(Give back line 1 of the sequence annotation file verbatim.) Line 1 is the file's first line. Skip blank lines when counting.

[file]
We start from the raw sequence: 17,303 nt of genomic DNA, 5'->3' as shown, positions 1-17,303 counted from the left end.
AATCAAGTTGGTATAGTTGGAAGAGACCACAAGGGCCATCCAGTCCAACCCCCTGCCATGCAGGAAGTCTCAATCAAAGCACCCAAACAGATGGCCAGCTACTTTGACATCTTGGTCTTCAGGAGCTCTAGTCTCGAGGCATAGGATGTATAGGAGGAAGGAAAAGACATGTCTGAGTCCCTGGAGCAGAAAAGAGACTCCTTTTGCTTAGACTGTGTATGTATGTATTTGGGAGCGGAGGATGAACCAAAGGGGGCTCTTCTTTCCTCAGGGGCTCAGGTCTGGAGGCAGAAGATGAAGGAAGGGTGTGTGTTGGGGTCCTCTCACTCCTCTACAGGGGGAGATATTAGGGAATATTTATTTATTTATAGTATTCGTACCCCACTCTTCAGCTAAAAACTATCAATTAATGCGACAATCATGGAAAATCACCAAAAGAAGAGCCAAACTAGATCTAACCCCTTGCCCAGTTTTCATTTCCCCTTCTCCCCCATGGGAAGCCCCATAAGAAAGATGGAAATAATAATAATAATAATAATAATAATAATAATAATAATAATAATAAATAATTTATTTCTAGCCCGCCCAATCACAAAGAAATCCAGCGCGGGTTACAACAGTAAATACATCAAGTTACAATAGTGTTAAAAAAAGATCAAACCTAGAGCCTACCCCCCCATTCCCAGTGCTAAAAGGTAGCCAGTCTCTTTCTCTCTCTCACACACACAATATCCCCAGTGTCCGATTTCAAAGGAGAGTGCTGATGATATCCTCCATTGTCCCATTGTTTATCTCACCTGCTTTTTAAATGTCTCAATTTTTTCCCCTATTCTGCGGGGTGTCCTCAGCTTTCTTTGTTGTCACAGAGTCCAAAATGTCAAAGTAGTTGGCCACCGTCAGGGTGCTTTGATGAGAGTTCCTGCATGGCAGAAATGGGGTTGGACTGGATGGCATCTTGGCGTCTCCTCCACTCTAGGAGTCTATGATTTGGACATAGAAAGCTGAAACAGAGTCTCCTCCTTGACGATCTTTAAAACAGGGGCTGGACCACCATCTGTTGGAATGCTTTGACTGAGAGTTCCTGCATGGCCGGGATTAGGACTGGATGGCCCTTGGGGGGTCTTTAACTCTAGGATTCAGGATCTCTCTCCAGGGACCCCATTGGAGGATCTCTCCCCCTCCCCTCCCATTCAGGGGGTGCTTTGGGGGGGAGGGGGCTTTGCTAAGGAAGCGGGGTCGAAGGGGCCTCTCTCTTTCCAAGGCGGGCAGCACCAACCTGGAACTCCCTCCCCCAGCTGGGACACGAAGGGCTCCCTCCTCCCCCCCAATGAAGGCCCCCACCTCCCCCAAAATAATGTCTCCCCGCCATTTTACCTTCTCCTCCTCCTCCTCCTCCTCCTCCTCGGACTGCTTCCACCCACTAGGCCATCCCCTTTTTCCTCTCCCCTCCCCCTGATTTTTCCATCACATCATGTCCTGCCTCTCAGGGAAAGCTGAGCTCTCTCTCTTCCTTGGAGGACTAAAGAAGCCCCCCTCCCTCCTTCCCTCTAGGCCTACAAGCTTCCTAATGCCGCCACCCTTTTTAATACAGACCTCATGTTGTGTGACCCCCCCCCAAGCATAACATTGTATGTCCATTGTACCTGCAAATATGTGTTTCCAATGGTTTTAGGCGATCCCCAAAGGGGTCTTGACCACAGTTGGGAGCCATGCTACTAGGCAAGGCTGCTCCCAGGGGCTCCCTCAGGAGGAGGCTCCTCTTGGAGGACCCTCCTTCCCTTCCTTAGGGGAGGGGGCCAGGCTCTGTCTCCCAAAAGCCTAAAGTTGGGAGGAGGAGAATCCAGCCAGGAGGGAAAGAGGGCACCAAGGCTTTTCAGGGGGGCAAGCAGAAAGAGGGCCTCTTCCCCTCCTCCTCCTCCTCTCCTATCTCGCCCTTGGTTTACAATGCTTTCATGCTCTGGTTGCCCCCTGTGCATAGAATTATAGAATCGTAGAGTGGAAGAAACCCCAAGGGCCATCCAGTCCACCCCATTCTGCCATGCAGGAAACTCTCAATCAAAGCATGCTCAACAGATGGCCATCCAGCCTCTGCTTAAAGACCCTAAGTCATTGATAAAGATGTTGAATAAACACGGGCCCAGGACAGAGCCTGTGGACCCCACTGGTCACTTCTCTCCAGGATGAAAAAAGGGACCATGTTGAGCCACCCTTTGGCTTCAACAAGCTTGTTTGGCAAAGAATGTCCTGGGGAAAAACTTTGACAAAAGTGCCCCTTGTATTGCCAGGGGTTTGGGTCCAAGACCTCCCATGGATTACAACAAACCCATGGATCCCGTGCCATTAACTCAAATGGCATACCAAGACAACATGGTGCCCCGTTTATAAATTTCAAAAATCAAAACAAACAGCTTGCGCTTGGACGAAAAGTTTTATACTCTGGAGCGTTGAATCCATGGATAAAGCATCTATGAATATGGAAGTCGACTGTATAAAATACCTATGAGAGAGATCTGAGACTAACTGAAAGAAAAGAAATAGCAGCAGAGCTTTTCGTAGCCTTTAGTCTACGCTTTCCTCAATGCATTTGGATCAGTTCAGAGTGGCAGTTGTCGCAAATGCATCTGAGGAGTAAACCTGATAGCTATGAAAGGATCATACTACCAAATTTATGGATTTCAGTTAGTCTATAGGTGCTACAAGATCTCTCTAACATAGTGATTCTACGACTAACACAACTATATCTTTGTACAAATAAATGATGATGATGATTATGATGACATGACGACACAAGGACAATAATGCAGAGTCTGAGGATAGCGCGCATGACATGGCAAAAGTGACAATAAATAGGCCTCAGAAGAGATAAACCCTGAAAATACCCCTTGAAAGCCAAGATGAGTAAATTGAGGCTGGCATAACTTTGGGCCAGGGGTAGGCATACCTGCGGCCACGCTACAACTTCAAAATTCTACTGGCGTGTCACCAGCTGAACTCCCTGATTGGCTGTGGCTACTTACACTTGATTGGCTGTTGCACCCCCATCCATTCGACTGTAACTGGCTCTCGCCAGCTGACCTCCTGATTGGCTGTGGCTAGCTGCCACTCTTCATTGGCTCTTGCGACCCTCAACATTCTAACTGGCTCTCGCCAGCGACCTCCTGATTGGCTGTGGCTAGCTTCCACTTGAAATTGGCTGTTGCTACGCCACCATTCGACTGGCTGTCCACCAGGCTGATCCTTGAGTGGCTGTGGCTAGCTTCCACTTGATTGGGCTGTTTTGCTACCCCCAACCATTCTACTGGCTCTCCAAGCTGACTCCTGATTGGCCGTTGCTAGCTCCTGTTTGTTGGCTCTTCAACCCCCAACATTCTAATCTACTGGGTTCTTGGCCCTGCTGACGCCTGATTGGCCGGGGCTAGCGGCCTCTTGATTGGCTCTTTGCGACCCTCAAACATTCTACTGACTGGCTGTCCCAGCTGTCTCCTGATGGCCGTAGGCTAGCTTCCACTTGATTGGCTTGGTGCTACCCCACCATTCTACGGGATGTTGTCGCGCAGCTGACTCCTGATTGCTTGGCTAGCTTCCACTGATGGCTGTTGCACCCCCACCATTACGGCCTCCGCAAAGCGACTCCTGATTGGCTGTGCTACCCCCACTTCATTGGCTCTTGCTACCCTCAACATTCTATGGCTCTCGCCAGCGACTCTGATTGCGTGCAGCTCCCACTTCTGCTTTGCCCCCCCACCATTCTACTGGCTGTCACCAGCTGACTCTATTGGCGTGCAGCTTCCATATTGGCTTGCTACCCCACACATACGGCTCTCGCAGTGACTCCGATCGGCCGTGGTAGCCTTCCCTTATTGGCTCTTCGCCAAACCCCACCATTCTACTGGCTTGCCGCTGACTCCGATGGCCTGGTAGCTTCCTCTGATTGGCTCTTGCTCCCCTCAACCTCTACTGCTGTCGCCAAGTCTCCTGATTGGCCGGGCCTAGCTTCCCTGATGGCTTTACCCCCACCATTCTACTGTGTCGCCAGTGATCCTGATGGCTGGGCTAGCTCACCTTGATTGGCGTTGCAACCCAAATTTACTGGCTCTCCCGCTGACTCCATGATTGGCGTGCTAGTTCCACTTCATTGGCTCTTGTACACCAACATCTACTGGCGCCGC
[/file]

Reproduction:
We start from the raw sequence: 17,303 nt of genomic DNA, 5'->3' as shown, positions 1-17,303 counted from the left end.